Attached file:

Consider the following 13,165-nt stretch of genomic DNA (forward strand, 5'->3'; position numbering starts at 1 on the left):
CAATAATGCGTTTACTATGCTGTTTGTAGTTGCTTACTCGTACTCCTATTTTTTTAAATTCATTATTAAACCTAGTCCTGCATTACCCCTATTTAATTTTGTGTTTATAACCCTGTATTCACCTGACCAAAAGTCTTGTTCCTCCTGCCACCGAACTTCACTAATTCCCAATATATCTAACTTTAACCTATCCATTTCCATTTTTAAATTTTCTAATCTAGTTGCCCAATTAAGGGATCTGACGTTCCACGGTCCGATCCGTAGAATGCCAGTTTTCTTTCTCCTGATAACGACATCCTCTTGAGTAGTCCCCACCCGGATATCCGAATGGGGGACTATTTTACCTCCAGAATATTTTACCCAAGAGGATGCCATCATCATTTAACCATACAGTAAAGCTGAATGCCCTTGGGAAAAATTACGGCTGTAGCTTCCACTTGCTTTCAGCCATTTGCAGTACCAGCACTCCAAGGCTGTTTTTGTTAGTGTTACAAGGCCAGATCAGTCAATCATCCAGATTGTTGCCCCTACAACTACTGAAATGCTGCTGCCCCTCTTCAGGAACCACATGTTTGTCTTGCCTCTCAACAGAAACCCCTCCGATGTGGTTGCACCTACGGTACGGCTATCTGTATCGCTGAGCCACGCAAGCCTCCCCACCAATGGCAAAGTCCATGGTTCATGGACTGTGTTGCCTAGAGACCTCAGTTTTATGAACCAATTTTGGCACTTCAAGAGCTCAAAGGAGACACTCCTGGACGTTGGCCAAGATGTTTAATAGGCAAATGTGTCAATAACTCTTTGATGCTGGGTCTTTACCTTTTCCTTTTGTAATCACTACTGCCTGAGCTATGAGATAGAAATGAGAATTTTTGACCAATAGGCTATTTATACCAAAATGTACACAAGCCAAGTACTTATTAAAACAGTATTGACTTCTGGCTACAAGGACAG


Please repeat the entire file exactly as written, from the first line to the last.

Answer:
Consider the following 13,165-nt stretch of genomic DNA (forward strand, 5'->3'; position numbering starts at 1 on the left):
CAATAATGCGTTTACTATGCTGTTTGTAGTTGCTTACTCGTACTCCTATTTTTTTAAATTCATTATTAAACCTAGTCCTGCATTACCCCTATTTAATTTTGTGTTTATAACCCTGTATTCACCTGACCAAAAGTCTTGTTCCTCCTGCCACCGAACTTCACTAATTCCCAATATATCTAACTTTAACCTATCCATTTCCATTTTTAAATTTTCTAATCTAGTTGCCCAATTAAGGGATCTGACGTTCCACGGTCCGATCCGTAGAATGCCAGTTTTCTTTCTCCTGATAACGACATCCTCTTGAGTAGTCCCCACCCGGATATCCGAATGGGGGACTATTTTACCTCCAGAATATTTTACCCAAGAGGATGCCATCATCATTTAACCATACAGTAAAGCTGAATGCCCTTGGGAAAAATTACGGCTGTAGCTTCCACTTGCTTTCAGCCATTTGCAGTACCAGCACTCCAAGGCTGTTTTTGTTAGTGTTACAAGGCCAGATCAGTCAATCATCCAGATTGTTGCCCCTACAACTACTGAAATGCTGCTGCCCCTCTTCAGGAACCACATGTTTGTCTTGCCTCTCAACAGAAACCCCTCCGATGTGGTTGCACCTACGGTACGGCTATCTGTATCGCTGAGCCACGCAAGCCTCCCCACCAATGGCAAAGTCCATGGTTCATGGACTGTGTTGCCTAGAGACCTCAGTTTTATGAACCAATTTTGGCACTTCAAGAGCTCAAAGGAGACACTCCTGGACGTTGGCCAAGATGTTTAATAGGCAAATGTGTCAATAACTCTTTGATGCTGGGTCTTTACCTTTTCCTTTTGTAATCACTACTGCCTGAGCTATGAGATAGAAATGAGAATTTTTGACCAATAGGCTATTTATACCAAAATGTACACAAGCCAAGTACTTATTAAAACAGTATTGACTTCTGGCTACAAGGACAG